Certain drugs or treatments used in the management of some medical conditions, even some types of pain medication can interfere with the body’s healing process.
Cigarette smoking can delay healing and can increase the risk of wound site complications.
Wounds, especially leg ulcers that are exposed to the air, are less likely to heal on time. The reason is that the cells such as skin cells and immune cells involved in healing need a moist environment, and wherein a dry endearment, those cells struggle in working together effectively.
Oedema occurs when fluid accumulates within your body tissue, or a collects under the skin resulting in swelling at the affected part of the body.
Swelling can be a significant barrier to healing by preventing the flow of nutrients to and from the wound area.
Weakened immune system
Having a weak immune system, as a result of ill health such as cancer, can affect the healing process of wounds.
Wounds often heal more slowly in older adults and people who are malnourished.
How to Care for Slow Healing Wounds to Speed Up Wound Healing
Self-care suggestions for slow-healing wounds include the below.
Review your drugs
Take doctors advice, and if possible, do not take medicines that interfere with the body’s natural healing process. For example, over-the-counter aspirin and other anti-inflammatory drugs could destroy the action of immune system cells. Consult your doctor for a list of medications to avoid.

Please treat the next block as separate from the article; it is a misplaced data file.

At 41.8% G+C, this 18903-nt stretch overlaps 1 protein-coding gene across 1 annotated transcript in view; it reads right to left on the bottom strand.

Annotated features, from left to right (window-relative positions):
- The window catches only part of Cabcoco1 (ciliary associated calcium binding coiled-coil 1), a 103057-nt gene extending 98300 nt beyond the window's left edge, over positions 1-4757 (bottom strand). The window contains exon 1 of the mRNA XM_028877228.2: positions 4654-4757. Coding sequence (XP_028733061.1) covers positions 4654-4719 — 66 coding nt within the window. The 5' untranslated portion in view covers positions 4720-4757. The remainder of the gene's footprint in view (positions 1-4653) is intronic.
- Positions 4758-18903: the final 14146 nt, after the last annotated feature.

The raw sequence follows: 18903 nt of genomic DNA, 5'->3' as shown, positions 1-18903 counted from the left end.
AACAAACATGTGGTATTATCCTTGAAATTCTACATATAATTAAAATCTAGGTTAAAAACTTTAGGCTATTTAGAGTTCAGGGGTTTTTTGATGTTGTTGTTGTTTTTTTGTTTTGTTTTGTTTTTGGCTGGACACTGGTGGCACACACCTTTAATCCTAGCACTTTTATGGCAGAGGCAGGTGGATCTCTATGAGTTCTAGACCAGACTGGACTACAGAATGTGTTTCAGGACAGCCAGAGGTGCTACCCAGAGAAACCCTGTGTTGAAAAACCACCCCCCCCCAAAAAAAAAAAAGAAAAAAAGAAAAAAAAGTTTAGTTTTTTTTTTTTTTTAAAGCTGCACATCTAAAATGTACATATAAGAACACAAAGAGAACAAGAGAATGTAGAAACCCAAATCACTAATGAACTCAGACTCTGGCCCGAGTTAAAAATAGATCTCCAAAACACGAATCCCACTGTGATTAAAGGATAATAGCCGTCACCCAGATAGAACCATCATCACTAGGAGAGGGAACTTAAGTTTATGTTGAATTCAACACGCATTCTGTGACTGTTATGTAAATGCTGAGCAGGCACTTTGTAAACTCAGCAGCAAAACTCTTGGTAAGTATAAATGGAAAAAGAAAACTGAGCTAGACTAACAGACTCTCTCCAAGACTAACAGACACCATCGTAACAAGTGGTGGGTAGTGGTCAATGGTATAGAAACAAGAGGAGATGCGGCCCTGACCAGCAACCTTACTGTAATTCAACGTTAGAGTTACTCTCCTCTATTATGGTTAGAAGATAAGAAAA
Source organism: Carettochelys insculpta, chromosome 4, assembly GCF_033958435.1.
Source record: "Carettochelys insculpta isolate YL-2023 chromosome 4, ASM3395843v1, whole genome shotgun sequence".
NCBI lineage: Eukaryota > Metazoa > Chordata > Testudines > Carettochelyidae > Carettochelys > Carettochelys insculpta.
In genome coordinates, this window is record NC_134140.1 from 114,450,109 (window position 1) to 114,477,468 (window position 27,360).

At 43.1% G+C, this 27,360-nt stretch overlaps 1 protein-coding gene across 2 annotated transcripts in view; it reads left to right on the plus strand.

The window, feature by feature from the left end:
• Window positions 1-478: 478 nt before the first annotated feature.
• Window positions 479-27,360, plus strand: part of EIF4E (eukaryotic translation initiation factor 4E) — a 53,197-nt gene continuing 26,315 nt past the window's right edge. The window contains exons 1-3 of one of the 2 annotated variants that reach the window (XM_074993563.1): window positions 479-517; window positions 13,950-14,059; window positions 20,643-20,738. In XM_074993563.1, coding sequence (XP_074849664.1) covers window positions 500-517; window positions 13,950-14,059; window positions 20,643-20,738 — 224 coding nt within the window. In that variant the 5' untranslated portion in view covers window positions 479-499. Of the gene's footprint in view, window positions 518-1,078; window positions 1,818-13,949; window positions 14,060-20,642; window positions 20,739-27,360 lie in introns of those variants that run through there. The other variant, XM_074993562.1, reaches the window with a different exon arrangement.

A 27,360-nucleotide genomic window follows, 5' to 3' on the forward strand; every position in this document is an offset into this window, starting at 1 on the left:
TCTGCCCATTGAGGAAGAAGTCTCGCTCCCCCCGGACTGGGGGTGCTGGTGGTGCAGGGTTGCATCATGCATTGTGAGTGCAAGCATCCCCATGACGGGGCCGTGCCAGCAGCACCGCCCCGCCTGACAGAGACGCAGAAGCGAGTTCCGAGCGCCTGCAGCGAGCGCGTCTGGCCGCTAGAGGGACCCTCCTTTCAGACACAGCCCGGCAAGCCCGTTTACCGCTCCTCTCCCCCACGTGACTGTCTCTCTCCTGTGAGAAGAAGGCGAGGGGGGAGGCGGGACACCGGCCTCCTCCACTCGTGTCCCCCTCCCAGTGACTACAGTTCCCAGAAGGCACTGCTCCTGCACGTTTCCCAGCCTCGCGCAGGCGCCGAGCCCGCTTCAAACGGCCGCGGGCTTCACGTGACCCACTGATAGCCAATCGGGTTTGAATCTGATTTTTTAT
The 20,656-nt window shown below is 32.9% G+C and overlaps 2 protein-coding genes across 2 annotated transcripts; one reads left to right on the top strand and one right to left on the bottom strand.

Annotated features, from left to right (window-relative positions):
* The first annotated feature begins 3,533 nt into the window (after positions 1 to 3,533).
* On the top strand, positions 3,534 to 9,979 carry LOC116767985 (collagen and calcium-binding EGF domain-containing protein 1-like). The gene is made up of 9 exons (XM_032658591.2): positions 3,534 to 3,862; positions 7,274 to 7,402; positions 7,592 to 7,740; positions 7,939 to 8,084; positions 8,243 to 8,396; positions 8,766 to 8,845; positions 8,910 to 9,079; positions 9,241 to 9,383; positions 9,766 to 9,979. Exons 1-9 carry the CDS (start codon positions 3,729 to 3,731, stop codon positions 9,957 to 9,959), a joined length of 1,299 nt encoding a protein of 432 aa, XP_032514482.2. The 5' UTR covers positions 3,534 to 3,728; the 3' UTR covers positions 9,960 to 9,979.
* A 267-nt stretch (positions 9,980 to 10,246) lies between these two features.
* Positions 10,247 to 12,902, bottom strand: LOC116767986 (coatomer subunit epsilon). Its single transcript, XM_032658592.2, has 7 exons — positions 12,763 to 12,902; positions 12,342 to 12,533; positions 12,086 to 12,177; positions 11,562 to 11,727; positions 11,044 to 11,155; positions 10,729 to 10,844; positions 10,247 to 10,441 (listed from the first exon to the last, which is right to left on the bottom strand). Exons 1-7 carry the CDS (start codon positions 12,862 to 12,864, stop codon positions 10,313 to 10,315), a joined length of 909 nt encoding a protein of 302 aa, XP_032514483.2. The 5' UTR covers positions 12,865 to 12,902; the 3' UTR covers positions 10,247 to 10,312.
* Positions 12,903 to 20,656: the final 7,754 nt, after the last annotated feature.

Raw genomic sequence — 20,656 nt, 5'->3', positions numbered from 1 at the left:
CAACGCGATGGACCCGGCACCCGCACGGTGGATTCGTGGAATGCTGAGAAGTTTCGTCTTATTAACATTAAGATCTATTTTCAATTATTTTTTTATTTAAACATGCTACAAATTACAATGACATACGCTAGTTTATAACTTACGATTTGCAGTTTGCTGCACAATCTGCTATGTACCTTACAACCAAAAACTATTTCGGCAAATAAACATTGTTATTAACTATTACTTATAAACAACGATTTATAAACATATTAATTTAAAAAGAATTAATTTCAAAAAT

Tip: Here’s our popular Tips on How To Choose The Best Doctor To Treat Diabetes.
Eat healthy food
Make sure to eat well, including high protein and high fibre food in your diet and eat fresh fruits and vegetables daily. In that way that the body can get the essential nutrients needed to hasten wound healing.
As noted before, vitamin C (to help immunity and the body produce more collagen), vitamin A, copper and zinc are important.
Drink plenty of water to stay hydrated.
Maintain the wound temperature and wetness
Always keep your wound covered with a clean dressing.
Maintain a warmth at the wound site; wounds heal faster when they are kept warm.
Avoid soaking the wound in water.
When changing dressings, try to be quick because exposing a wound to the open air can drop its temperature, make it dry and may slow healing.
Always follow hygienic procedures, for example, washing your hands before and after changing your dressings.
Reconsider using antiseptic creams
Antiseptic creams, washes or sprays are poisonous to the cells involved in wound healing, so, do not use them long-term on chronic wounds.
Exercise regularly to increases blood circulation, improves general health and speed up wound healing.
Take care of your overall health
Take care of any chronic medical conditions such as diabetes.
Break the bad habits
Stay away from smoking and second-hand smoke.
Also, avoid scratching and removing scabs. As noted before, scratching causes repetitive trauma and injury to your healing wounds, so avoid doing it.
Monitor your wound
Check your wound daily and watch out for signs of infection, such as fever, increased pain, or changes in colour or pus discharge or bleeding.
Visit your doctor regularly
Most importantly, follow your doctor’s instruction.
Tip: Have you heard about Negative Pressure Wound Treatment? It can help to heal Pressure Ulcers, Venous Ulcers and Diabetic Ulcers faster.